- Jia, Jayson S., Baba Shiv, Sanjay Rao (2014). The Product-Agnosia Effect: How More Visual Impressions Affect Product Distinctiveness in Comparative Choice. Journal of Consumer Research, 41(2), 342-360.
- Dai, Xianchi, Ping Dong, Jayson S. Jia (2014). When Does Playing Hard to Get Increase Romantic Attraction? Journal of Experimental Psychology: General, 143(2), 521-526.
- Tormala, Zakary L., Jayson S. Jia, Michael I. Norton (2012). The Preference for Potential. Journal of Personality and Social Psychology, 103(4), 567-583.
- “The Impact of Previews on the Enjoyment of Multi-component Extended Multimedia Experiences,” Jayson S. Jia, Baba Shiv
- “The Limitations of Digital Lifestyles during the COVID-19 Pandemic” Jianmin Jia, Yun Yuan, Jayson S. Jia
- “Social Constraints on Human Mobility with High Speed Rail,” Jayson S. Jia, Yiwei Lee, Yijian Ning, Nicholas Christakis, Jianmin Jia
- “The Importance of Embedded Ties,” Jayson S. Jia, Yiwei Lee, Xin Lu, Nicholas Christakis, Jianmin Jia
- “Advertising Blink: Seeing but not Remembering Serially Presented Visual Marketing,” Yunlu Yin, Jayson S. Jia
- “The Social Characteristics Driving Mobile Social Response to Strangers,” Jayson S. Jia, Xianchi Dai, Jianmin Jia, MSI Working Paper # 2020, 20-108
- “Recency and Reciprocity Drive the Evolution of Social Networks”, Xin Lu, Jayson S. Jia, Jianmin Jia
- 2019 MSI Young Scholar, Marketing Science Institute
- 2012 Alden G. Clayton Doctoral Dissertation Award (Sole Winner), Marketing Science Institute
- “Leveraging Mobility and Digital Trace Big Data to Model COVID-19 Risk and Socio-Economic Recovery,” Collaborative Research Fund (CRF) / One-off CRF Coronavirus Disease (COVID-19) and Novel Infectious Disease (NID) Research Exercise, Earmarked Research Grant #C7105-20G, the Research Grant Council of Hong Kong, HK$ 4,533,112 (~US$580,000), 3/2021-3/2023, Project Coordinator and Principal Investigator
- “Field Studies on Phishing Susceptibility in Mobile Social Networks,” Earmarked Research Grant #14505217, the Research Grant Council of Hong Kong, HK$ 748,071, 9/2017-8/2019, Principal Investigator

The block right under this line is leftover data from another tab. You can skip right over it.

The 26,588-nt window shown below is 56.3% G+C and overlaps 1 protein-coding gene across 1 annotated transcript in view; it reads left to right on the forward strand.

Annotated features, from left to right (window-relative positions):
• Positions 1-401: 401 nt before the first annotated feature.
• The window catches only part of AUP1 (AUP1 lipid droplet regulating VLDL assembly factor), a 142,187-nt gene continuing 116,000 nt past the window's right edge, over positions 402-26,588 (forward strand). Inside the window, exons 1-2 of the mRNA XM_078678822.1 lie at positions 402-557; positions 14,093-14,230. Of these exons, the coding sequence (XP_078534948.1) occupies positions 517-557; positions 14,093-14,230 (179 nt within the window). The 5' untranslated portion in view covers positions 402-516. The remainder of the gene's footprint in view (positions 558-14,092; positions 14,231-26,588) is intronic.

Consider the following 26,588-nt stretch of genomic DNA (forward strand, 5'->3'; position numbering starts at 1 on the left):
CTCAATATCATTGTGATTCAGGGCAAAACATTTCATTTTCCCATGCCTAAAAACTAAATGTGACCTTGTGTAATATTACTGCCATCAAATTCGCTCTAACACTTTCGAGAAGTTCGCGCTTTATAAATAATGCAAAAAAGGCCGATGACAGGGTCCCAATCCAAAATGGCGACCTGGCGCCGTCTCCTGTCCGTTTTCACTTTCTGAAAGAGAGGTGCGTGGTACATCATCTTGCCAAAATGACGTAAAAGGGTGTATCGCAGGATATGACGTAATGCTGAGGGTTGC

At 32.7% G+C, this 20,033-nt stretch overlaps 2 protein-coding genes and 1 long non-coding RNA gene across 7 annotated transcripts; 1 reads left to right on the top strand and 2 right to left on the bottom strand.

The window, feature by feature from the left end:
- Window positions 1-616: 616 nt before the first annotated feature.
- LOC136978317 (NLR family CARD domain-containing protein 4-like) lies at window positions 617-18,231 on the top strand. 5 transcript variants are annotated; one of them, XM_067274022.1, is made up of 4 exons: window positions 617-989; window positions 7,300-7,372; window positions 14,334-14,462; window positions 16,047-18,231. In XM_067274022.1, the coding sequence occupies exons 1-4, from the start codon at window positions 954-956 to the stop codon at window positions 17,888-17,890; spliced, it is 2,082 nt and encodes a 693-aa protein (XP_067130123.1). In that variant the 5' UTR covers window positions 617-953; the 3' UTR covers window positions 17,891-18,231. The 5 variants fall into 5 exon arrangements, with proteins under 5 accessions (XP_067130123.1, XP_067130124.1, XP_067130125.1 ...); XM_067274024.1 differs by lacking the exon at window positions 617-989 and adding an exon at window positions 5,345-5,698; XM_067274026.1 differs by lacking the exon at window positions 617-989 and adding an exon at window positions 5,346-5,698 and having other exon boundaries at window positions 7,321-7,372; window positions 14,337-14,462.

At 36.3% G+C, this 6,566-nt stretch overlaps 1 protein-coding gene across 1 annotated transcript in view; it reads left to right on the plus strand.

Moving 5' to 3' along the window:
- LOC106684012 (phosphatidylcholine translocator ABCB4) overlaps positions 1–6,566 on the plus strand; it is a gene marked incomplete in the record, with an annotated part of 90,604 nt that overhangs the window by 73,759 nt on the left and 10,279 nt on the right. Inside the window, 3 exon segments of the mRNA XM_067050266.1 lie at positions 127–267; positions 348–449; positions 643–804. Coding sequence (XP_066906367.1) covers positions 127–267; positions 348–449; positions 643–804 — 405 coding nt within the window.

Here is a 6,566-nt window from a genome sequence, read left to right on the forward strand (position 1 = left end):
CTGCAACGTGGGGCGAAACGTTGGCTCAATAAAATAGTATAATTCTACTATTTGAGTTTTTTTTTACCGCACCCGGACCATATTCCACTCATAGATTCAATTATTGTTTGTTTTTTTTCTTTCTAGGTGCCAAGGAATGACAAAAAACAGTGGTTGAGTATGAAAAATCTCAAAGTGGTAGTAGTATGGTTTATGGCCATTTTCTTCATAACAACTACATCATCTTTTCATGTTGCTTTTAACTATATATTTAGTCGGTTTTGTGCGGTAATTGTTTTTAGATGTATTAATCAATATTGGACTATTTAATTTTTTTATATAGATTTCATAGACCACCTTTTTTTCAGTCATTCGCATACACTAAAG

- “Hedonic combinatorics: How combining unrelated products affects product enjoyment”, Earmarked Research Grant #17506316, Research Grant Council of Hong Kong, HK$ 969,240 (~US$ 125,000), 1/2017-7/2019, Principal Investigator
- “The Taste of a Good Deal: How Transactional Utility Affects Experiential Utility”, Earmarked Research Grant #27500114, Research Grant Council of Hong Kong,
HK$ 569,600 (~US$ 73,000), 9/2014-12/2016, Principal Investigator
The creative industries like art, film, and theater have suffered during the pandemic. But could digital transformation mean innovative, new business models save the arts? As industries that rely on delivering physical experiences to generate income, the coronavirus pandemic hit creative sectors like art, theater, and film worse than most.
An international research team led by Dr. Jayson Jia, Associate Professor of Marketing at HKU Business School, investigated how family social networks respond to the shock of a sudden natural disaster. This research has just been published in Nature Communications, a leading science journal.
As coronavirus rages across the globe, online business is still booming, with data and analytics driving this trend. People now marooned at home for the foreseeable future are finding the daily goods they need from online stores, solace in conferencing apps, and entertainment provided by streaming platforms. The world is revolving increasingly online with lockdowns in place, and data is being even further highlighted as an undisputable source of wealth.
The research study co-authored by Dr. Jayson Jia, Associate Professor in Marketing, HKU, Xin Lu, College of Systems Engineering, National University of Defense Technology, Yun Yuan, School of Economics and Management, Southwest Jiaotong University, Ge Xu, School of Management, Hunan University of Technology and Business, Jianmin Jia, Shenzhen Finance Institute, School of Management and Economics, The Chinese University of Hong Kong, Shenzhen, Nicholas A. Christakis, Yale Institute for Network Science, Yale University is covered by a number of international media.